A long-simmering water conflict between Ethiopia and Egypt has moved a step closer to resolution, after the countries’ foreign ministers announced last week they had reached a preliminary agreement on sharing Nile water.
The deal, which still needs to be approved by the heads of state of Egypt, Ethiopia and Sudan, appears to be an important breakthrough, observers say – although details of the agreement have not yet been made public.
“This is significant in my view,” Mwangi Kimenyi, a Brookings Institute fellow who co-authored a book on the need for a new legal regime on sharing Nile water, told Al Jazeera. “Any development in the sharing of Nile water that is based on negotiations between the stakeholders is a positive development.”
The deal is important because it appears to mark a move away from Egypt’s historical insistence on maintaining colonial-era agreements on water rights.
Last week’s meetings were the latest in a series of diplomatic efforts to resolve a conflict that has at times escalated to threats of war between two countries viewed as anchors of stability at either end of the Nile: Egypt thirsty for water, Ethiopia hungry for economic development.
The foreign ministers and water ministers of Egypt, Ethiopia, and Sudan met in Khartoum last Tuesday for diplomatic and technical discussions over a large dam Ethiopia is constructing over a Nile tributary.
On Friday, Sudanese Foreign Minister Ali Karti told reporters: “A full agreement has been reached between our three countries on the principles of the use of the eastern Nile Basin and the Ethiopian Renaissance Dam.”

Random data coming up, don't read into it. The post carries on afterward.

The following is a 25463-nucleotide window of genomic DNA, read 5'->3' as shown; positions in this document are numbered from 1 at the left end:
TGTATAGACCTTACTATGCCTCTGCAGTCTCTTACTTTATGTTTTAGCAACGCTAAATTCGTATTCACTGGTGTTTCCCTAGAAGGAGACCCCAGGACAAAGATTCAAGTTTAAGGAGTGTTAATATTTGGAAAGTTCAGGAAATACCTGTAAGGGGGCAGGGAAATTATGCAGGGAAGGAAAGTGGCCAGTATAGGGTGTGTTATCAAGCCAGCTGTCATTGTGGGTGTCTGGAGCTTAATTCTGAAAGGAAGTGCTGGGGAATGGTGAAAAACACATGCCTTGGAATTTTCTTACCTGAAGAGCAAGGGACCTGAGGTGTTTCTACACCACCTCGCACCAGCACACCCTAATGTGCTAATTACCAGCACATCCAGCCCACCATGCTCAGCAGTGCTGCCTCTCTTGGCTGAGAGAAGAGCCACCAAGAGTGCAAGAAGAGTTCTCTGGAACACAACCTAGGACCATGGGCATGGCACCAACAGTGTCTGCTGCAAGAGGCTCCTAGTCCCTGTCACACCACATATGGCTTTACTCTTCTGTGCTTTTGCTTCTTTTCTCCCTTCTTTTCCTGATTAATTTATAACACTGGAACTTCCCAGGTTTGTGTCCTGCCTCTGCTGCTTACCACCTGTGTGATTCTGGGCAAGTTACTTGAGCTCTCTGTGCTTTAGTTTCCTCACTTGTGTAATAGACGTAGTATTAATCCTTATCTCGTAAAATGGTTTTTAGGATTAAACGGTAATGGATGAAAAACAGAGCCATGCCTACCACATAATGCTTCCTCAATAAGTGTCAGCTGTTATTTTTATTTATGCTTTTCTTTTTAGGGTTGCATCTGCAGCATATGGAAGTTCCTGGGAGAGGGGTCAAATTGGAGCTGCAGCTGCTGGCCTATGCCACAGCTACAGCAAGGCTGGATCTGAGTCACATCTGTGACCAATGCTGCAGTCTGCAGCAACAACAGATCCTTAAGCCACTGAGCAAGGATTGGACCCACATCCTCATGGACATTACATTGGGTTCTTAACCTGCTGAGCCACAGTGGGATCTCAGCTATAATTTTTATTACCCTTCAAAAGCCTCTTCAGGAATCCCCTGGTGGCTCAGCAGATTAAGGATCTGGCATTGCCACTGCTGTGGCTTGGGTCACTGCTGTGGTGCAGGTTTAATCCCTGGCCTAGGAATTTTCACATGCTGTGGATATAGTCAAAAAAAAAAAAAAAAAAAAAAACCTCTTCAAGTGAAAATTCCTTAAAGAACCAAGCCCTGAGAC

Failure in construction of the dam will mean a failure for Ethiopia. By building this dam, we will develop this country.
The Grand Ethiopian Renaissance Dam (GERD) being built across a major Nile tributary, the Blue Nile, about 40km from the Sudanese border, is expected to produce up to 6,000 megawatts of electricity during peak times, making it Africa’s largest hydroelectric scheme.
Ethiopians believe the dam will transform their country, where only around one-third of the population has access to electricity, into a major electricity exporter to East Africa – raising living standards, spurring economic growth and leaving behind a history of drought and famine.
Ethiopians have invested heavily in the dam, buying government bonds to help raise the nearly $5bn needed and becoming advocates for its potential benefits.
“Failure in construction of the dam will mean a failure for Ethiopia,” said Belachew Chekene Tesfa, an Ethiopian engineer based in the United Kingdom who works in the field of renewable energy.
Tesfa, a founder of Ethiopian International Professional Support for Abay (the Ethiopian name for the Nile), was inspired to form the group to promote the dam. “By building this dam, we will develop this country,” he said.
Egypt, meanwhile, is concerned about the downstream effects. Heavily reliant on the Nile, Egyptians have long treated the river as a birthright, and for decades Egypt blocked upstream developments, relying on a “historic” right to Nile water codified in colonial-era treaties.